The US Food and Drug Administration (FDA) has granted Fast Track designation for asciminib. Submission to the US and EU health authorities is planned for the first half of 2021.

Visit https://www.virtualcongress.novartis.com/ash20 for the latest information from Novartis including our bold approach to reimagining care in hematology, and access to our ASH Virtual Congress 2020 symposia and data presentations (for registered participants).

About asciminib (ABL001)
Asciminib (ABL001) is an investigational treatment specifically targeting the ABL myristoyl pocket (STAMP). As a STAMP inhibitor, asciminib may help address tyrosine-kinase inhibitor (TKI)-resistance and intolerance in later treatment lines of chronic myeloid leukemia (CML), and it is being studied in several clinical trials in hopes of helping patients across multiple treatment lines of CML23-30.

About ASCEMBL
ASCEMBL is a Phase III, multicenter, open-label, randomized study comparing the oral investigational treatment asciminib (ABL001) versus bosutinib in patients with Philadelphia chromosome-positive chronic myeloid leukemia in chronic phase (Ph+ CML-CP) previously treated with two or more tyrosine-kinase inhibitors (TKIs)1. Patients with failure or intolerance to the most recently administered TKI therapy were included in the trial1.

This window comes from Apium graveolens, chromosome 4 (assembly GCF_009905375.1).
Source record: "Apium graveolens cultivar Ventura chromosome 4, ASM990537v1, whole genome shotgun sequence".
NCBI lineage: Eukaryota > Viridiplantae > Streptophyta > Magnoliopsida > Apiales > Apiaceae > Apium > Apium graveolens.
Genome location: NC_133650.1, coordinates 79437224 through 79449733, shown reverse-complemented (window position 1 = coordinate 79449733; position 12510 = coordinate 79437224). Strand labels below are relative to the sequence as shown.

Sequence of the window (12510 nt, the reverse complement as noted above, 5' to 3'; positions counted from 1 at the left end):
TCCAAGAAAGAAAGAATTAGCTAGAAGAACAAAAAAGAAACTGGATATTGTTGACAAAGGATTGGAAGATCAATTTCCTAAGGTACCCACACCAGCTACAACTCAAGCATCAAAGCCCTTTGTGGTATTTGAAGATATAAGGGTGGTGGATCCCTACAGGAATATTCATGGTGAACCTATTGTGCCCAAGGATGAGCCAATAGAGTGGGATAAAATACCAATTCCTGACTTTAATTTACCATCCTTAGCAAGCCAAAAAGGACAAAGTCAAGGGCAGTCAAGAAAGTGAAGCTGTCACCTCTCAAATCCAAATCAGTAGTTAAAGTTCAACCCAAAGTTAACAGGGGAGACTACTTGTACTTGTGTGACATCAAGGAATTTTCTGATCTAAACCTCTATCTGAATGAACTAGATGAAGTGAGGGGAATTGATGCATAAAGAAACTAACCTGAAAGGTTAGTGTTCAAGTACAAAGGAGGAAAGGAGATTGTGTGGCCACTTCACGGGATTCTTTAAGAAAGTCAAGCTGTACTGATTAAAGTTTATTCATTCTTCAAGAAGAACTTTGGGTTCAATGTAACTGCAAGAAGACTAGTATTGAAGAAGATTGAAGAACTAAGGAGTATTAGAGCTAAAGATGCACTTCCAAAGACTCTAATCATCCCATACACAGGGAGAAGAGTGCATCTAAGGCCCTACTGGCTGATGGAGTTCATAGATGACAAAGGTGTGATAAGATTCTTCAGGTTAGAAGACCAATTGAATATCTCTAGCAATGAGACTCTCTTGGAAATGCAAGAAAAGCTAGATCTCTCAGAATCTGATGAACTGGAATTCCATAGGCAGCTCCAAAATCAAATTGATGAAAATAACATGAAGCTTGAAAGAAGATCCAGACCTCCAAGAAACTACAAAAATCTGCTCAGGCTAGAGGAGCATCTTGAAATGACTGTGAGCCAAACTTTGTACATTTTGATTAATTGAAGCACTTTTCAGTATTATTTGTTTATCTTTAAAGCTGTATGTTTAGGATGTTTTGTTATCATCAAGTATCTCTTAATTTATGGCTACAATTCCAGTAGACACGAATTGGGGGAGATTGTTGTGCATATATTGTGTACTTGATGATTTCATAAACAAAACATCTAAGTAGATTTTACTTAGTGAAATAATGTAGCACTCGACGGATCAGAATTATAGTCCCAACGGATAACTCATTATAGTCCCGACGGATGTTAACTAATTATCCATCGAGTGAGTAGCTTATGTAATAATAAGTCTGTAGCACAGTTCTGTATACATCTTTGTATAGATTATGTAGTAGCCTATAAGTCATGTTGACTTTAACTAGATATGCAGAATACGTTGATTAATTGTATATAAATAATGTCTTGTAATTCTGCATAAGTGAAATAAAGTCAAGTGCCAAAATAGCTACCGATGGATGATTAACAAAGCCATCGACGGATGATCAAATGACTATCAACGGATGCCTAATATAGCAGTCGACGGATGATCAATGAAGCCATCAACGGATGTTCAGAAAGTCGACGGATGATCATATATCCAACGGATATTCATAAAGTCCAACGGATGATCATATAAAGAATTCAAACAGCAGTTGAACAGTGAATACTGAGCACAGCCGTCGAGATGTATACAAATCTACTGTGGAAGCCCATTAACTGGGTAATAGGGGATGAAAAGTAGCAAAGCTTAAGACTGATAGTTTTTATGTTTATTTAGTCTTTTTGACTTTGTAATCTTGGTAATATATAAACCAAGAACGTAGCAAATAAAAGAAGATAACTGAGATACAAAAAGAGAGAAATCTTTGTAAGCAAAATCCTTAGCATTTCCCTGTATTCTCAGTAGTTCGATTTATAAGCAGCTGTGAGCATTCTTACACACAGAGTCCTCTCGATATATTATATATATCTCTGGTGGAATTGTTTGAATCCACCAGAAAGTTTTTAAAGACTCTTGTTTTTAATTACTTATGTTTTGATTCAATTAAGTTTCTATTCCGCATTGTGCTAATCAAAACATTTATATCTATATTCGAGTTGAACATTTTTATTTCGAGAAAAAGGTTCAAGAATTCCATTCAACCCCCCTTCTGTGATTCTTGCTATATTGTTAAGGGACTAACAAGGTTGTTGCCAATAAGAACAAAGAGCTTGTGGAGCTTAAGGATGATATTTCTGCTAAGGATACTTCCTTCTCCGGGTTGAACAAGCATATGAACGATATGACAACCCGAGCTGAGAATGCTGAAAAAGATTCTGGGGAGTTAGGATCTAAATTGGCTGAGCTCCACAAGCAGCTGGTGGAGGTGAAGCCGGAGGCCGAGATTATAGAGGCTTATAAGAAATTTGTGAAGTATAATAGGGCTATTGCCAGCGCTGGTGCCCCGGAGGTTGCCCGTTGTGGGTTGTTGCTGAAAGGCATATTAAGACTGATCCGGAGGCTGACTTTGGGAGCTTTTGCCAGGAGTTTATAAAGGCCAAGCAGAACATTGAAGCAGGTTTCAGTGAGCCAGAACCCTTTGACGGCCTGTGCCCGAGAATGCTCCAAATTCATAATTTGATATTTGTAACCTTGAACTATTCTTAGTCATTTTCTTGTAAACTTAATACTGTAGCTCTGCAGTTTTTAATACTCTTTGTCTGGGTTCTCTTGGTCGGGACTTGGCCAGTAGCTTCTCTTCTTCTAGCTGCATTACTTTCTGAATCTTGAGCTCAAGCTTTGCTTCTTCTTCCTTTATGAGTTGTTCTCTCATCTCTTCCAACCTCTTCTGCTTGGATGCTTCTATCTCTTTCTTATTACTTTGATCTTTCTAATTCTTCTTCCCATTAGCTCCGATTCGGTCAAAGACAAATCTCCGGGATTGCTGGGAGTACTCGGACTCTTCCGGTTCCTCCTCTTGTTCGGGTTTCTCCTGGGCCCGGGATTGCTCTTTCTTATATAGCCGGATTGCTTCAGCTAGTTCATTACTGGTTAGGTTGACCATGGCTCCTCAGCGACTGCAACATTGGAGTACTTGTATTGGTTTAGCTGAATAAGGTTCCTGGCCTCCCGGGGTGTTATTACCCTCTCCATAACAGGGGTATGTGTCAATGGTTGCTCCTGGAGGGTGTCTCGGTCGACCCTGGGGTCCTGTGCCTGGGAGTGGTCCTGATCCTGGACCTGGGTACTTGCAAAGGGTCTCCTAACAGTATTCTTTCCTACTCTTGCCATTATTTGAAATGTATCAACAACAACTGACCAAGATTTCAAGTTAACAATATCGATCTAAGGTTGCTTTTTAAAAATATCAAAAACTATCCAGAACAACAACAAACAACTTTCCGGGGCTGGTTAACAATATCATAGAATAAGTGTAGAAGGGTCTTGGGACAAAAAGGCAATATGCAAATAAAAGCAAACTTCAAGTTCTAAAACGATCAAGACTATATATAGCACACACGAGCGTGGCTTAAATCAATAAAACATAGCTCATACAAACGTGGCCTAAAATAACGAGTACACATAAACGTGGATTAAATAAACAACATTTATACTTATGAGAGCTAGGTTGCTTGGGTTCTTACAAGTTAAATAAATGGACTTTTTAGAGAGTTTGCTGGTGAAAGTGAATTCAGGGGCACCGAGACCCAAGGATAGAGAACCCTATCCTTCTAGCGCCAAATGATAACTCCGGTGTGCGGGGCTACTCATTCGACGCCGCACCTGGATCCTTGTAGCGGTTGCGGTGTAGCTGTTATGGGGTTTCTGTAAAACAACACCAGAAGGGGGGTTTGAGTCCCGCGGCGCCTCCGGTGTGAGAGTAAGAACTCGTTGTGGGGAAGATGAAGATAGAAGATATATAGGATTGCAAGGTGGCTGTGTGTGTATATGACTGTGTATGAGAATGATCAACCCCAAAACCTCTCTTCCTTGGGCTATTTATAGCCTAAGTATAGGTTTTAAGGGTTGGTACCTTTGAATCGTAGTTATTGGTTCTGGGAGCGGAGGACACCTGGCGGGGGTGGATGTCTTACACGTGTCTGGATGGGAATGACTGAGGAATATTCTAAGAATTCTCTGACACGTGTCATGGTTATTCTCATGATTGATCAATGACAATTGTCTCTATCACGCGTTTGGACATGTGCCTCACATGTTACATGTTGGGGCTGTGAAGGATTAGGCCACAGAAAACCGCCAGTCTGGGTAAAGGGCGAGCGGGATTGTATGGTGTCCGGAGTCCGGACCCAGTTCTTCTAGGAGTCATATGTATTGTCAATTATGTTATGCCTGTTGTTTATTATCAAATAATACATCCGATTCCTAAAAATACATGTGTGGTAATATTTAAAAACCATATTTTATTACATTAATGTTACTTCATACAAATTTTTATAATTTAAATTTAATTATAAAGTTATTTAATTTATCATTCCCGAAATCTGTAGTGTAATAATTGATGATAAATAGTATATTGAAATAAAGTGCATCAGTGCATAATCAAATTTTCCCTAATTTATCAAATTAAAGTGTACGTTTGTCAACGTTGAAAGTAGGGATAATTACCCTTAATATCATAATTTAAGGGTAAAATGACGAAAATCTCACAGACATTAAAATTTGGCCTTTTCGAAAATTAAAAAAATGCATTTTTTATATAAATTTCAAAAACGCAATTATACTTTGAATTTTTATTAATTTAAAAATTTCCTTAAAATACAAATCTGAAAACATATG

About Novartis Commitment to CML
Our ongoing research in Philadelphia chromosome-positive chronic myeloid leukemia (Ph+ CML) has helped transform the disease from a fatal leukemia to a chronic condition in most patients. Novartis maintains an unwavering commitment to scientific innovation and access to care for patients worldwide. As an organization committed to patients, Novartis continues to reimagine CML care by pursuing ambitious goals with courage, passion and commitment for the global CML community.

Disclaimer